4. Have a FAQ page: answer people's questions before they even ask them. Reassure them that you will Emcee at the wedding, that you have replacement musicians in case of emergency, tell them what sorts of equipment you use, what your band will wear at the wedding, how you handle volume, if you will bring party lights or not, etc.

  5. Contact page: many bands and other wedding vendors have an inquiry form for couples to fill out. Couples end up having to fill in too many of such forms, and they will be most grateful when you simply put an email address that allows them to copy and paste the same introduction email to different vendors.

  6. Introduce band members: A simple way to connect with your potential clients is to put headshots and bios of your band members. Some bands also put the bios of regular subs.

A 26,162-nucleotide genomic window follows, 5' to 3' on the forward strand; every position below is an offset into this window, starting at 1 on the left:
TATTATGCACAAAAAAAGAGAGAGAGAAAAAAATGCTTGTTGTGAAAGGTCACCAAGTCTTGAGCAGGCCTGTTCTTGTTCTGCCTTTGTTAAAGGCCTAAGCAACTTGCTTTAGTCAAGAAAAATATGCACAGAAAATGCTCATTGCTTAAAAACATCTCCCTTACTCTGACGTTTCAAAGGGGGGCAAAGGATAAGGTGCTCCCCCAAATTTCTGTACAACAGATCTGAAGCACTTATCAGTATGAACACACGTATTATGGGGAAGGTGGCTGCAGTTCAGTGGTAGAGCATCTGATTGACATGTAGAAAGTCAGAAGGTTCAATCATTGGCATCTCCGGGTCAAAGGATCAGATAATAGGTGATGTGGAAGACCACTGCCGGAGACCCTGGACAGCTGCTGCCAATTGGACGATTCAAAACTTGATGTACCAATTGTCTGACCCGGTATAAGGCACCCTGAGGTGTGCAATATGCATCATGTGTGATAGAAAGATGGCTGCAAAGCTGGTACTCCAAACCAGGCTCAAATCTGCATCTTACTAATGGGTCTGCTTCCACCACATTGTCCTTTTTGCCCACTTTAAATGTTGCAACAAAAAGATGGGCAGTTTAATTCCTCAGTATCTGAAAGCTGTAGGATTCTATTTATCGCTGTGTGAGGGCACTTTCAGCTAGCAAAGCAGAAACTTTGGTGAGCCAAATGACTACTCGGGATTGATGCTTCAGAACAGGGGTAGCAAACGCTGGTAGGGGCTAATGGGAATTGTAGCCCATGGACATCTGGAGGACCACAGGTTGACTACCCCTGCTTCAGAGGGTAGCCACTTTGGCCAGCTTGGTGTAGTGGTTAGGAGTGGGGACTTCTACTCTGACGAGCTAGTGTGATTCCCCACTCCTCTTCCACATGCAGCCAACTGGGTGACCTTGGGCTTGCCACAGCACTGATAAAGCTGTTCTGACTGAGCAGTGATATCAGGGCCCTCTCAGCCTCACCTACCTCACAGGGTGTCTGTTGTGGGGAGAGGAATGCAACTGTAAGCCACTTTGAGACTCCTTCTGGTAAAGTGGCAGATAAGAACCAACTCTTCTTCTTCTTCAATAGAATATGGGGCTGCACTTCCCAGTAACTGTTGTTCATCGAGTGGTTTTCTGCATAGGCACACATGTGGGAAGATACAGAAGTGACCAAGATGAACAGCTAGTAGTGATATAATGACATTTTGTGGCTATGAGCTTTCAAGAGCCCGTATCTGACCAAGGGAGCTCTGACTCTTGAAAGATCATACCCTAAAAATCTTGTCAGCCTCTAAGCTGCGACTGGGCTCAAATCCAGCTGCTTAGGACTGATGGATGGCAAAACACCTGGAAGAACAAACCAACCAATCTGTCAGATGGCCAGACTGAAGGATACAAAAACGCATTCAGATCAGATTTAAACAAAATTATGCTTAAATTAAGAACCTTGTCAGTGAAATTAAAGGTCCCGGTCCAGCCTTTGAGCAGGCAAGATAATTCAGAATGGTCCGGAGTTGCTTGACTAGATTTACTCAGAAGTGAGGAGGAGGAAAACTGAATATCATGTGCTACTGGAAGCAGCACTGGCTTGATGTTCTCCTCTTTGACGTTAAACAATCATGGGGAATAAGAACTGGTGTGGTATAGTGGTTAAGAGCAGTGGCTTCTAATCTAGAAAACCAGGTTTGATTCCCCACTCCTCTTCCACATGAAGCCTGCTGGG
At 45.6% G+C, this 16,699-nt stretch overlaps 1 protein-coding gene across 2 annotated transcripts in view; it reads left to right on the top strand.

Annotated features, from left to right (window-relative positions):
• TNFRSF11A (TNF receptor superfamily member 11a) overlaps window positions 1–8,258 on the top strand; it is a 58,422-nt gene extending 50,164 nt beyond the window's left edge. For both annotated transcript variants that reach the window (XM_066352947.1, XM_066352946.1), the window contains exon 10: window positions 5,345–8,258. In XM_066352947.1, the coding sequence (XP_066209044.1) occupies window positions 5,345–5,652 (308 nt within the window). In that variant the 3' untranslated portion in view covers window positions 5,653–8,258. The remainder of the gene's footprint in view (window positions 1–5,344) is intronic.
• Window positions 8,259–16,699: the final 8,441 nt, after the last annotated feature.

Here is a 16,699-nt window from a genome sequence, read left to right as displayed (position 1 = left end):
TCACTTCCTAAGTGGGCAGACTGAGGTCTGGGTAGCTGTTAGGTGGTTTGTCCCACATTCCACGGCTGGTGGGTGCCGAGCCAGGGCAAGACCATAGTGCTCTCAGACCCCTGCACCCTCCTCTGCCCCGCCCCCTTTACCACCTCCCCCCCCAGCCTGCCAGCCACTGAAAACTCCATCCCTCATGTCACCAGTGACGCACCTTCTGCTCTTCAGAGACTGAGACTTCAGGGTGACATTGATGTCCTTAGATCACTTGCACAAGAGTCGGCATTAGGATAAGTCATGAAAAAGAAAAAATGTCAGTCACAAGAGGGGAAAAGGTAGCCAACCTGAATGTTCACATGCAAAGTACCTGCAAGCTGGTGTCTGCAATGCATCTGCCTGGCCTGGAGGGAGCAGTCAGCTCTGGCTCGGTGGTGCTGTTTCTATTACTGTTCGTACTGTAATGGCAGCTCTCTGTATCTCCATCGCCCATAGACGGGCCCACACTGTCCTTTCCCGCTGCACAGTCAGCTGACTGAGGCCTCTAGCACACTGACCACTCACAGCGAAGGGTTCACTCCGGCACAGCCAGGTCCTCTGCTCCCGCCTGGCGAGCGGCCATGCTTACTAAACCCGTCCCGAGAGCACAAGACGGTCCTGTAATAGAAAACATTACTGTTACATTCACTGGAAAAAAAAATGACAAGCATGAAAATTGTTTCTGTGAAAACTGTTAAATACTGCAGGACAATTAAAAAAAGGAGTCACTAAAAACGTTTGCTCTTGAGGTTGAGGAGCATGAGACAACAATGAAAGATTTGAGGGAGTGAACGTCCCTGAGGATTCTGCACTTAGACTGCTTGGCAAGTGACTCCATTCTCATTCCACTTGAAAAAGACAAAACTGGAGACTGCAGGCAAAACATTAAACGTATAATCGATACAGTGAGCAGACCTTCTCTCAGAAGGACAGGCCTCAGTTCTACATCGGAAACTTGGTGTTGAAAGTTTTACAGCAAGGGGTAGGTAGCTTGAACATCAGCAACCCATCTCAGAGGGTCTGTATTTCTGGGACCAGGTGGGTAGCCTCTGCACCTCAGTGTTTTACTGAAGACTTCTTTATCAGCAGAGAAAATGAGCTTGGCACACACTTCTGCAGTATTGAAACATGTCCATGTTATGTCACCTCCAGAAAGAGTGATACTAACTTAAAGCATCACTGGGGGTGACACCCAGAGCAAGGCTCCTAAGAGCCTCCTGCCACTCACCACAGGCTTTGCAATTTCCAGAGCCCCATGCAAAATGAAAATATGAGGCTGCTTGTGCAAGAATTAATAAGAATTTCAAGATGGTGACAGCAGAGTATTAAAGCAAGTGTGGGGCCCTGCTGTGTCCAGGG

7. Have a facebook page and a twitter account: A lot of bands have been around a long time and aren't on facebook and twitter, which means that you will have more chances to be found on there and hired by the population using those sites than the older bands.

    Provide value to your followers by adding tips on weddings, to show that you know what you're talking about: you may talk about song options for first dances, link to articles about parents dances, suggest ceremony musicians, etc.

  8. Encourage reviews: The cheapest and best form of advertisement is word of mouth, and these days word of mouth happens as online reviews.